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on 3 August 2017
Lots of interesting facts
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on 26 July 2015
Many books gives you the story but only in broad outlines but this book included many personal accounts of life on the railways in WW2. Would recommend this book.
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TOP 1000 REVIEWERon 3 September 2013
A very compelling read. An at times moving account of the stories of railway employees during WW2. There are several stories of the sheer, often unacknowledged, heroism of the railway community, and the superb organisation of the services, often at short notice. The railways unarguably played a major part in the war and if you take D-Day as one example, it could not have gone as relatively smoothly or as quickly without the significant input of the railways. There is a short piece at the end where the Author was telling an Historian what he was going to do, and the Historian was dismissive of the railways part in WW2. He could not have been more wrong. A fantastic read, and would be enjoyed across the spectrum, not just by rail enthusiasts. There is a slight bias to the London area, but many of the incidents happened there so that is to be expected. On the whole one of the best(of many) books that I have read, and certainly one of great enlightenment, Go out and buy it. The author uses references from the superb "Railway Women" by Helena Wojtczak. Go out and buy this one too.
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on 19 November 2013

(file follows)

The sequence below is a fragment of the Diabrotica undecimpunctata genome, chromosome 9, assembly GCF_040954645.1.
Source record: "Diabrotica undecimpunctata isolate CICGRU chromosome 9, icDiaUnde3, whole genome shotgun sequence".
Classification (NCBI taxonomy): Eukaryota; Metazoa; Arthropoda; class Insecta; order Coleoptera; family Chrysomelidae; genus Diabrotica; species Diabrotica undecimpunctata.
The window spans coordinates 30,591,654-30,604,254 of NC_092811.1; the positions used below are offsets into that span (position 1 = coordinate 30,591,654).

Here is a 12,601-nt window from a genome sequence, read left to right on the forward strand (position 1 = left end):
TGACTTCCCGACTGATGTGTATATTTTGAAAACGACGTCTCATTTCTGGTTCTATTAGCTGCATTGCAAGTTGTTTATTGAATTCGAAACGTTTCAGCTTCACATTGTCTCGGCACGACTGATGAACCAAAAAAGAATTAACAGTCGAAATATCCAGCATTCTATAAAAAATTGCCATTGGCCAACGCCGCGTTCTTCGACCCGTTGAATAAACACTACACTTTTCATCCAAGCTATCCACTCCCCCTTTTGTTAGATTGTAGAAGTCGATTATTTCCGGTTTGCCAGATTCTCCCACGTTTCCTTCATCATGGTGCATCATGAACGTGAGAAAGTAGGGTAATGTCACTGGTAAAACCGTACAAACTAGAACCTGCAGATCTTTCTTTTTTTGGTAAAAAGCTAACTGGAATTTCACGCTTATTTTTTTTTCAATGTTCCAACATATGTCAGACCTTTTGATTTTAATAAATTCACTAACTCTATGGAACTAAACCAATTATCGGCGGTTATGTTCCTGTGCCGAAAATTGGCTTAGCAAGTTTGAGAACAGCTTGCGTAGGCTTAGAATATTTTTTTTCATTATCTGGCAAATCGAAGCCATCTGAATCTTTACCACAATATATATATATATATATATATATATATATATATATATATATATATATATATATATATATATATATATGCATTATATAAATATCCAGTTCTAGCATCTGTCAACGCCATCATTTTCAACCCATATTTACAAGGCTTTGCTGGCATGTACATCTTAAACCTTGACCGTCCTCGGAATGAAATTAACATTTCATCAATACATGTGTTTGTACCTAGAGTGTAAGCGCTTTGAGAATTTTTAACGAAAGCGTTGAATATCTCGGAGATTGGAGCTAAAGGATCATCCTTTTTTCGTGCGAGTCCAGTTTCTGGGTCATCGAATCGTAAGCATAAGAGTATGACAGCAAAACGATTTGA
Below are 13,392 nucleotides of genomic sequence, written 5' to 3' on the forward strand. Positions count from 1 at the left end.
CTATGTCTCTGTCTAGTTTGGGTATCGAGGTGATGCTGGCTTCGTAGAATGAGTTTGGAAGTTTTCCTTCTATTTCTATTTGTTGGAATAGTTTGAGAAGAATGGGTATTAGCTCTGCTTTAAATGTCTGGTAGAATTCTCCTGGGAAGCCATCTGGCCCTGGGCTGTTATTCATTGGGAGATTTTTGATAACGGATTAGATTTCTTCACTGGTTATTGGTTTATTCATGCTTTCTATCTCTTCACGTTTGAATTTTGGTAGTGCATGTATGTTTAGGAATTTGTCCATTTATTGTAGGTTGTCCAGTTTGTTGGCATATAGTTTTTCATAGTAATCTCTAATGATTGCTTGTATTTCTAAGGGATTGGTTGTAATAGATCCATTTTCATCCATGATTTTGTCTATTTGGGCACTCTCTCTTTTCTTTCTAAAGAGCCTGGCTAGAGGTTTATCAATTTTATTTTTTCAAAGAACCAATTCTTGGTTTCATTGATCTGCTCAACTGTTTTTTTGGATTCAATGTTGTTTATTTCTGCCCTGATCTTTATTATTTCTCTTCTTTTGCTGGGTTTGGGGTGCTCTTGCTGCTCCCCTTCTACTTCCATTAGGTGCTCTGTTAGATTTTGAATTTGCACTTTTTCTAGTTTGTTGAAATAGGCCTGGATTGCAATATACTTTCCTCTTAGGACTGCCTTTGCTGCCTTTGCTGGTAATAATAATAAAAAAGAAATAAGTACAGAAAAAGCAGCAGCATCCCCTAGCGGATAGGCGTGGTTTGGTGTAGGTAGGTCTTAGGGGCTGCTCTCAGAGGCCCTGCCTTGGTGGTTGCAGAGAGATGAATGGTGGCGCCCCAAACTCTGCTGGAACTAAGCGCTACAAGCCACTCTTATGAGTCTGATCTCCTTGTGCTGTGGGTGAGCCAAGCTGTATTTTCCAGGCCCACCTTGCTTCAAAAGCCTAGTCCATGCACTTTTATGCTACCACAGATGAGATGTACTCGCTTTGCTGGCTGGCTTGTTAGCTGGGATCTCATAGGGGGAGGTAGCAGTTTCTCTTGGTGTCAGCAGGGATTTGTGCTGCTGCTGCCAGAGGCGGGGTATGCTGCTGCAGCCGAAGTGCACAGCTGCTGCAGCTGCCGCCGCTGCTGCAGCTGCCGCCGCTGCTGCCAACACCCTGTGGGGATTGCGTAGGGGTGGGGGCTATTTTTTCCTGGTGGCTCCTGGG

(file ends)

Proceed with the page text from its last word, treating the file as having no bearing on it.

This is a superb read, well researched and well written by the author. The railwaymen and women have never really received the credit they deserve for their war work - without the railways the war would definitely not have been won - troops, evacuees, armour and armaments, sick, PoW's as well as the oil and coal to power these and the nation and the normal fare paying public -all needed to be moved often at night with no lighting and often under heavy bombing. There are stories of immense bravery and tragic loss from both the big 4 railway companies but also the brave work that London Transport employees had to go through - a recommended read.
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on 29 September 2014
Clearly written by a journalist, not a railway person or enthusiast. So many errors I have taken to marking them on the pages as I go through. For example, page 10. It was not two men and their steed that did the non-stop run from King's Cross to Edinburgh, it was four men. Mr Williams appears to be guilty of the journalist's classic confusion between Flying Scotsman, the locomotive, and Flying Scotsman the titled train. P 27. Mallard had not been 'diagnosed with problems with her middle big end' and on P28 it was not an inaccuracy in the machining of the big end that caused it to fail. P 81, reportage of a child relating war time experience at a level crossing. No-one in the 1940s would refer to 'Train Tracks'! RAILWAY TRACKS! No, far too many errors.